Richard Wilhelm's commentary

The lower trigram, Sun, represents wood, and the upper, K'un, means the earth. Linked with this is the idea that wood in the earth grows upward. In contrast to the meaning of Chin, PROGRESS (35), this pushing upward is associated with effort, just as a plant needs energy for pushing upward through the earth. That is why this hexagram, although it is connected with success, is associated with effort of the will. In PROGRESS the emphasis is on expansion; PUSHING UPWARD indicates rather a vertical ascent-direct rise from obscurity and lowliness to power and influence.

THE JUDGMENT

The pushing upward of the good elements encounters no obstruction and is therefore accompanied by great success. The pushing upward is made possible not by violence but by modesty and adaptability. Since the individual is borne along by the propitiousness of the time, he advances. He must go to see authoritative people. He need not be afraid to do this, because success is assured. But he must set to work, for activity (this is the meaning of "the south") brings good fortune.

THE IMAGE

Adapting itself to obstacles and bending around them, wood in the earth grows upward without haste and without rest. Thus too the superior man is devoted in character and never pauses in his progress.

1

This situation at the beginning of ascent. Just as wood draws strength for its upward push from the root, which in itself is in the lowest place, so the power to rise comes from this low and obscure station. But there is a spiritual affinity with the rulers above, and this solidarity creates the confidence needed to accomplish something.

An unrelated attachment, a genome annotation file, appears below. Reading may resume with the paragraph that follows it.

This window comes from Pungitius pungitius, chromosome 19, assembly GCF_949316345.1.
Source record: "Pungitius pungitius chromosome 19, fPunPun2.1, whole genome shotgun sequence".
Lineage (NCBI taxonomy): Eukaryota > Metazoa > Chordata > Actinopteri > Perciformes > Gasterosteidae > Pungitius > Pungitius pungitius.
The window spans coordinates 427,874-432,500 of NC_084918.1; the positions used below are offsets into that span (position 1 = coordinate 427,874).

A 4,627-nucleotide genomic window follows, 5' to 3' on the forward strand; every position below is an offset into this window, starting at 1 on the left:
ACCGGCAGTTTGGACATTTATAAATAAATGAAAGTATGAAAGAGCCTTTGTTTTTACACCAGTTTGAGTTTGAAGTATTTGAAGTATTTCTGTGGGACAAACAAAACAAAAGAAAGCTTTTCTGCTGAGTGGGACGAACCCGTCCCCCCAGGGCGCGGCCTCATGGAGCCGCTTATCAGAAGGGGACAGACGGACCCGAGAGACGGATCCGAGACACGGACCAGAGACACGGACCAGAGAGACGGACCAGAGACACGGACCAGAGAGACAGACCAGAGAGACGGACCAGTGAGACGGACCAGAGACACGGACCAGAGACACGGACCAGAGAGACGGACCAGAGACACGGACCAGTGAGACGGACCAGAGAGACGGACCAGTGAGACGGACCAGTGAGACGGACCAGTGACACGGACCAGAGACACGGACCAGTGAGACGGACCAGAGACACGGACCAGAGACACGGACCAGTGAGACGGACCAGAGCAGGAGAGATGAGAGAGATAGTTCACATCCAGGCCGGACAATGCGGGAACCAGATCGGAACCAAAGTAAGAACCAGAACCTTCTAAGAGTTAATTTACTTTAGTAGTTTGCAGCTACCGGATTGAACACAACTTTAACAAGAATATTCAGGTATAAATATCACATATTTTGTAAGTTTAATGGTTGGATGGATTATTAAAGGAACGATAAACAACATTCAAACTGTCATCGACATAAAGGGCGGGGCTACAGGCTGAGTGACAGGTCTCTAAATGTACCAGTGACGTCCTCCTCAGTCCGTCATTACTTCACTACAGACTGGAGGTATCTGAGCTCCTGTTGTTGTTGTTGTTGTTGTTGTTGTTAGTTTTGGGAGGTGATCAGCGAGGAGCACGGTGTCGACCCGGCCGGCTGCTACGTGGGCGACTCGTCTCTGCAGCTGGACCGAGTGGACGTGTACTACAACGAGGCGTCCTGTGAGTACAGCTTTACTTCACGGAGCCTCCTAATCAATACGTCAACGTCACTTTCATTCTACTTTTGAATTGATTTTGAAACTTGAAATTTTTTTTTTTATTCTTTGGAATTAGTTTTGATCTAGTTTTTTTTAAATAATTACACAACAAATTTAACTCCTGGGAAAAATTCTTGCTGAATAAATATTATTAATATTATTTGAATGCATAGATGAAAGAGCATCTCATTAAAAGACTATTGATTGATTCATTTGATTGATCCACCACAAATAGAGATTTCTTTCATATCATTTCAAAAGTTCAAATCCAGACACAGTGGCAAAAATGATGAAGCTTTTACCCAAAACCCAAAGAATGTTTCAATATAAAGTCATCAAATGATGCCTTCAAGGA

2

Here a strong man is presupposed. It is true that he does not fit in with his environment, inasmuch as he is too brusque and pays too little attention to form. But as he is upright in character, he meets with response, and his lack of outward form does no harm. Here uprightness is the outcome of sound qualities of character, whereas in the corresponding line of the preceding hexagram it is the result of innate humility.

3

All obstructions that generally block progress fall away here. Things proceed with remarkable ease. Unhesitatingly one follows this road, in order to profit by one's success. Seen from without, everything seems to be in the best of order. However, no promise of good fortune is added. It is a question how long such unobstructed success can last. But it is wise not to yield to such misgivings, because they only inhibit one's power. Instead, the point is to profit by the propitiousness of time.

4

Mount Ch'i is in the western China, the homeland of King Wên, whose son, the Duke of Chou, added the words to the individual lines. The pronouncement takes us back to a time when the Chou dynasty was coming into power. At that time King Wên introduced his illustrious helpers to the god of his native mountain, and they received their places in the halls of the ancestors by the side of the ruler. This indicates a stage in which pushing upward attains its goal. One acquires fame in the sight of gods and men, is received into the circle of those who foster the spiritual life of the nation, and thereby attains a significance that endures beyond time.

5

When a man is advancing farther and farther, it is important for him not to become intoxicated by success. Precisely when he experiences great success it is necessary to remain sober and not to try to skip any stages; he must go on slowly, step by step, as though hesitant. Only such calm, steady progress, overleaping nothing, leads to the goal.

6

He who pushes upward blindly deludes himself. He knows only advance, not retreat. But this means exhaustion. In such a case it is important to be constantly mindful that one must be conscientious and consistent and must remain so. Only thus does one become free of blind impulse, which is always harmful.

Barbara Hejslip interpretation

To what you so aspired also to that have given so many forces and energy, soon at last it will be executed, will give positive result. Remains very little, gather with forces and work it is a little more, as persistently and honesty, as before. Now to you is better to operate resolutely and safely, rather than to be hidden and passively to wait. Rely on intuition and common sense, and your desire then it will for certain be executed. Those ideas and ideas which now come to to you mind, most likely will bring to you success and in your financial affairs.